Red Sox

Report: Red Sox hire new assistant hitting coach

Report: Red Sox hire new assistant hitting coach

Three weeks after parting ways with Andy Barkett, the Boston Red Sox reportedly have their new assistant hitting coach.

The team has hired Peter Fatse as Barkett's replacement according to Brandon Warne of Zone Coverage. Fatse, who hails from Wilbraham, Mass., served as the minor league hitting coordinator for the Minnesota Twins in 2019.

Fatse will assist Sox hitting coach Tim Hyers.

His hiring kicks off what's set to be an active offseason for the Red Sox following an underwhelming campaign in which they finished 84-78 and failed to clinch a playoff berth. Boston's remaining openings include pitching coach, assistant pitching coach, and general manager.

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Alex Cora sees Chris Sale as a man 'on a mission' after resuming throwing program

Alex Cora sees Chris Sale as a man 'on a mission' after resuming throwing program

SAN DIEGO -- Chris Sale recently cleared a major hurdle and resumed throwing. Manager Alex Cora can already see the noted competitor's fire burning bright as he looks to make amends for a shockingly mediocre 2019.

"I hate to say he's on a mission, but obviously he wasn't happy with the way the season went last year," Cora said. "He was trending up when he got hurt at the end. So hopefully he can bounce back, be ready for spring training, and be ready for the opening series."

Sale went just 6-11 with a 4.40 ERA in what was easily the worst season of his career before shutting it down in late August with a sore elbow. Dr. James Andrews prescribed rest and said he'd reevaluate Sale in six weeks, an aggressive timetable that was abandoned when it became clear the Red Sox would not make the playoffs.

Until Sale had his follow-up and started throwing again, however, concerns would linger that perhaps he'd still require a surgical procedure or be unready to start the season with the team. The start of throwing, however, has him back on track.

Sale is working out at the team's spring training facility in Fort Myers, where Sale makes his home. He and his wife recently donated $1 million to his alma mater, Florida Gulf Coast University.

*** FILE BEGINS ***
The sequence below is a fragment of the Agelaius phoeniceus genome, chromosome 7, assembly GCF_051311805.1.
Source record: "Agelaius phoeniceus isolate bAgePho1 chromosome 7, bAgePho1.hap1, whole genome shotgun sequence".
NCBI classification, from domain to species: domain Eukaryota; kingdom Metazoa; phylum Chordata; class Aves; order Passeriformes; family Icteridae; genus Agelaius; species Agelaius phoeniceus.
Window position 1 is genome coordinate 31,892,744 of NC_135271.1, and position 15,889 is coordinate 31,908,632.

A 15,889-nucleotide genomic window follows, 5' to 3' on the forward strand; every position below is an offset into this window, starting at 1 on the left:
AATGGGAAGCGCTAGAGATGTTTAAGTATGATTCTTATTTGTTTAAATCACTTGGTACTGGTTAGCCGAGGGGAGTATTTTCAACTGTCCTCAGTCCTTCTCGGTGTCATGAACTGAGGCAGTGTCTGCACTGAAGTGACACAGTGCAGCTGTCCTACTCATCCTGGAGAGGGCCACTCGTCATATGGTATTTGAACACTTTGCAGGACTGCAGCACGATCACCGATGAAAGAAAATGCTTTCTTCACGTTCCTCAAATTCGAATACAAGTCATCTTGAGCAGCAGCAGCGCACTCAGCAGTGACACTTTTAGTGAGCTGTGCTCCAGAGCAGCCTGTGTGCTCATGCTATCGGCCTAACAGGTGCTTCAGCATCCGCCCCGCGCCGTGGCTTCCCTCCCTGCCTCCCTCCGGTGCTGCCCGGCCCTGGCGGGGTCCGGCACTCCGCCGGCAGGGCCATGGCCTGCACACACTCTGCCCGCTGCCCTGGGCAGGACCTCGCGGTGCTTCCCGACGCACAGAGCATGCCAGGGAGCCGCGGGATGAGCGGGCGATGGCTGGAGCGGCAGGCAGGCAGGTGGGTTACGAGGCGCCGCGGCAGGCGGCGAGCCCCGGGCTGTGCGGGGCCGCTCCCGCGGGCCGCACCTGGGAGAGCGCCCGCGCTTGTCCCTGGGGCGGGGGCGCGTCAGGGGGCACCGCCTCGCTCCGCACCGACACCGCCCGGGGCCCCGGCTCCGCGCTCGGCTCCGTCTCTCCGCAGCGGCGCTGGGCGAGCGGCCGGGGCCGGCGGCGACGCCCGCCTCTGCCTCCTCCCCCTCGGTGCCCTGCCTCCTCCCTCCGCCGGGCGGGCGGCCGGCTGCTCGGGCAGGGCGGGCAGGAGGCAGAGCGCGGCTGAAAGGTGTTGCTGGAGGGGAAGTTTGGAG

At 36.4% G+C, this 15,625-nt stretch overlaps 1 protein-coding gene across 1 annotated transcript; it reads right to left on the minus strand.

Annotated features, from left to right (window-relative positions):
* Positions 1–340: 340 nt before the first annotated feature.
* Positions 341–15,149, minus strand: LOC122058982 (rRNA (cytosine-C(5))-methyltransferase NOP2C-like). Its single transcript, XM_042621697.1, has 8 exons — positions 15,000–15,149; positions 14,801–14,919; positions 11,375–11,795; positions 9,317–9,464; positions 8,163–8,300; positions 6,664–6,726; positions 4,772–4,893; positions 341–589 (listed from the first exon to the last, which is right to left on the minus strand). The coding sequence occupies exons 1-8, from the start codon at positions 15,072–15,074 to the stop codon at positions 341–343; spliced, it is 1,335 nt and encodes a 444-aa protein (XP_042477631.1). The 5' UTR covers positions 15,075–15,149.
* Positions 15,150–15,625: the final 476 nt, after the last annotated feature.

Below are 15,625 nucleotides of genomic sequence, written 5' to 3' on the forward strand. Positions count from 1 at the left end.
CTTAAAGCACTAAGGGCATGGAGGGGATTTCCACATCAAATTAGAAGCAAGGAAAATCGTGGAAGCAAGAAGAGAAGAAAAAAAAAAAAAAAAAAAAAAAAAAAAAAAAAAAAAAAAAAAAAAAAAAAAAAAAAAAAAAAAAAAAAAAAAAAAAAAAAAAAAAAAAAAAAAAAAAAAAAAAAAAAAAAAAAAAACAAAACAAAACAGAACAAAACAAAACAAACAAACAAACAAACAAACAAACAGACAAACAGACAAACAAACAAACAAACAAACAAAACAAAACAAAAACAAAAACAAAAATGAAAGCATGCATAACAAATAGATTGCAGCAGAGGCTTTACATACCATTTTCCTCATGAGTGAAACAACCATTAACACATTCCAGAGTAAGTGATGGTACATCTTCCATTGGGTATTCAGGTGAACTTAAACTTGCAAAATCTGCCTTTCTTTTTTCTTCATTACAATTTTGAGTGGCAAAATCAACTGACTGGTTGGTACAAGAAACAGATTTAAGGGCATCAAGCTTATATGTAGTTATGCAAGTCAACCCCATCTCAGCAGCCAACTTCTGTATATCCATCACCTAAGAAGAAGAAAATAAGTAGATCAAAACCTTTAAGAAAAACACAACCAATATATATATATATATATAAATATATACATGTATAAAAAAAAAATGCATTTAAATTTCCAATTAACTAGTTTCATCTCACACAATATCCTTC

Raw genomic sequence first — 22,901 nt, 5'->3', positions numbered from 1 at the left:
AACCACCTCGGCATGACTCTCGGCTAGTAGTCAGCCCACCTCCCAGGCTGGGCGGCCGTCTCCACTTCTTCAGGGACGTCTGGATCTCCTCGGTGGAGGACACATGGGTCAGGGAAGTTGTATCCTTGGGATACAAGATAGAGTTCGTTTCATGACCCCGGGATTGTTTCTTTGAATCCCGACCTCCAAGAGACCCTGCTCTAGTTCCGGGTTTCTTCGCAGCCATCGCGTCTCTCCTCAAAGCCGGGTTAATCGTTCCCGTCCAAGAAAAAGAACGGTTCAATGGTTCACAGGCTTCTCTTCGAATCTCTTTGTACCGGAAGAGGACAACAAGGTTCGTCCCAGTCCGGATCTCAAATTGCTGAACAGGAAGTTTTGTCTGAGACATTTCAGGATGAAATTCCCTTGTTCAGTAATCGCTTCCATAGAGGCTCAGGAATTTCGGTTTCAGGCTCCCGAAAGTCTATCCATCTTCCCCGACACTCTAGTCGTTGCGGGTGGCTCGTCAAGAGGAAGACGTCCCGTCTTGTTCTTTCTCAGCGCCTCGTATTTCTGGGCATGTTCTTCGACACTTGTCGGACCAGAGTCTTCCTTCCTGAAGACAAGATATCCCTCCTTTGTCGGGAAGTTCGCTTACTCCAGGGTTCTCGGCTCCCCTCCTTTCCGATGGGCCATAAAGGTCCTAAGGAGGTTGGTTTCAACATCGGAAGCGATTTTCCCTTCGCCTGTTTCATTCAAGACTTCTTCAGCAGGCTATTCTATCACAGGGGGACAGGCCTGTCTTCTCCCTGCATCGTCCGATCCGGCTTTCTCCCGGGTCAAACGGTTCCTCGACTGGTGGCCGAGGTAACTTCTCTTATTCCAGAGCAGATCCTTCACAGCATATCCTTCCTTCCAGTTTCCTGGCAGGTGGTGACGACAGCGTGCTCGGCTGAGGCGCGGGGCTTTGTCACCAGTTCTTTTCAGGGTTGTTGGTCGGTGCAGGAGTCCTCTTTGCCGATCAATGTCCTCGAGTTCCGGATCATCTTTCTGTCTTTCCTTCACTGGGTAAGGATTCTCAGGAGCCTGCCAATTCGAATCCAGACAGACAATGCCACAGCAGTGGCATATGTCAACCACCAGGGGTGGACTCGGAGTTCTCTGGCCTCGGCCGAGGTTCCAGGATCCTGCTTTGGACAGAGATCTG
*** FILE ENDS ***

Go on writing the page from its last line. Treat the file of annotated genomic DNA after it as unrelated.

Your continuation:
"I texted him the other day," Cora said. "What he did to his university, that was amazing, not forgetting where you come from. That was great. Physically, he's in a good spot. He's in a good place. He's been very consistent with his rehab. Obviously, not sleeping that much because of the birth of the baby. We've got a few guys like that, but physically he's in a good spot. Mentally he's in a good spot."

Soon enough we'll find out if he's putting himself in a position to say mission accomplished.

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Sale isn't the only pitcher who recently started throwing again. David Price, a couple of months removed from a procedure to remove a cyst on his wrist, is playing catch.

"The feeling is different," Cora said. "Obviously, he's been dealing with this for a while, and it's been a grind for David to go out there and perform. He feels a little bit looser with the wrist. The feel of the ball is different, and there haven't been setbacks. As of now, everything is trending the right way. The goal is for him to be ready for the opening series."

Tomase: Sox offseason plans could come into focus this week>>>

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How future Hall of Famer Adrian Beltre quietly helped turn around Rafael Devers' season

How future Hall of Famer Adrian Beltre quietly helped turn around Rafael Devers' season

SAN DIEGO -- It was easily one of the low points of Rafael Devers' otherwise breakout 2019, but it led to a phone call that changed his season.

On May 2 in Chicago, Devers booted a ground with one out in the ninth and the Red Sox holding a 4-3 lead over the White Sox. Two batters later, Nick Delmonico launched a walkoff three-run homer, and a disconsolate Devers admitted that he "played a significant role in the loss."

Teammate Mitch Moreland, however, saw an opportunity. He put Devers in touch with a former Rangers teammate who knows a thing or two about manning the hot corner -- five-time Gold Glover and future Hall of Famer Adrian Beltre.

The two spoke a couple of times a month for the rest of the season, and Red Sox manager Alex Cora is excited to see what impact Beltre's wisdom will have on Devers in 20202.

"He took it personally," Cora said of the Chicago error. "And I'll say it now, after that, Mitch actually, he made a phone call to the Dominican Republic and talked to Adrian, and Adrian talked to Raffy, and from there on, the communication was on an every-other-week basis, and there's a few things that Adrian told him to do in the offseason and what he should do in spring training, and looking forward for him to work that way and see where it takes him."

After making nine errors in his first 31 games, Devers made just 13 the rest of the way, and the Red Sox expect he'll continue making strides next season.

"As far as like moving and decisions and what he did last year compared to where he was in my first year, it's night and day," Cora said. "The confidence, too."

Tomase: Sox offseason plans could come into focus this week>>>

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